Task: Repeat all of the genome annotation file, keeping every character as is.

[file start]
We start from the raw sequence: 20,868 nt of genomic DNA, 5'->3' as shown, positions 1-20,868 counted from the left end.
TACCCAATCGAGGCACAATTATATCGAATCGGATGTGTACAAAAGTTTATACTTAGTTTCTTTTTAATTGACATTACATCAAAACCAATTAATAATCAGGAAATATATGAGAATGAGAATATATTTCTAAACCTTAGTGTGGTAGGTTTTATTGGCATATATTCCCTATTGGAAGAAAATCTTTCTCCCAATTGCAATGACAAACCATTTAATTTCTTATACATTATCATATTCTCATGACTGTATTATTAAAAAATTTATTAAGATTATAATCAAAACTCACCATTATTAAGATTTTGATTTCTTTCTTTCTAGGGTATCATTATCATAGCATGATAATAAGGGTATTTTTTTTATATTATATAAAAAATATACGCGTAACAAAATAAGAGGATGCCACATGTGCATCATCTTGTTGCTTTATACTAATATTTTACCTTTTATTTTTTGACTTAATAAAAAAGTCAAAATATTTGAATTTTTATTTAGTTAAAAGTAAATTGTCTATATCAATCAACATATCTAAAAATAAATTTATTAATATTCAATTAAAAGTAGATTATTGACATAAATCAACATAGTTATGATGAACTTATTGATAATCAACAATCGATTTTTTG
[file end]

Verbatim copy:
We start from the raw sequence: 20,868 nt of genomic DNA, 5'->3' as shown, positions 1-20,868 counted from the left end.
TACCCAATCGAGGCACAATTATATCGAATCGGATGTGTACAAAAGTTTATACTTAGTTTCTTTTTAATTGACATTACATCAAAACCAATTAATAATCAGGAAATATATGAGAATGAGAATATATTTCTAAACCTTAGTGTGGTAGGTTTTATTGGCATATATTCCCTATTGGAAGAAAATCTTTCTCCCAATTGCAATGACAAACCATTTAATTTCTTATACATTATCATATTCTCATGACTGTATTATTAAAAAATTTATTAAGATTATAATCAAAACTCACCATTATTAAGATTTTGATTTCTTTCTTTCTAGGGTATCATTATCATAGCATGATAATAAGGGTATTTTTTTTATATTATATAAAAAATATACGCGTAACAAAATAAGAGGATGCCACATGTGCATCATCTTGTTGCTTTATACTAATATTTTACCTTTTATTTTTTGACTTAATAAAAAAGTCAAAATATTTGAATTTTTATTTAGTTAAAAGTAAATTGTCTATATCAATCAACATATCTAAAAATAAATTTATTAATATTCAATTAAAAGTAGATTATTGACATAAATCAACATAGTTATGATGAACTTATTGATAATCAACAATCGATTTTTTG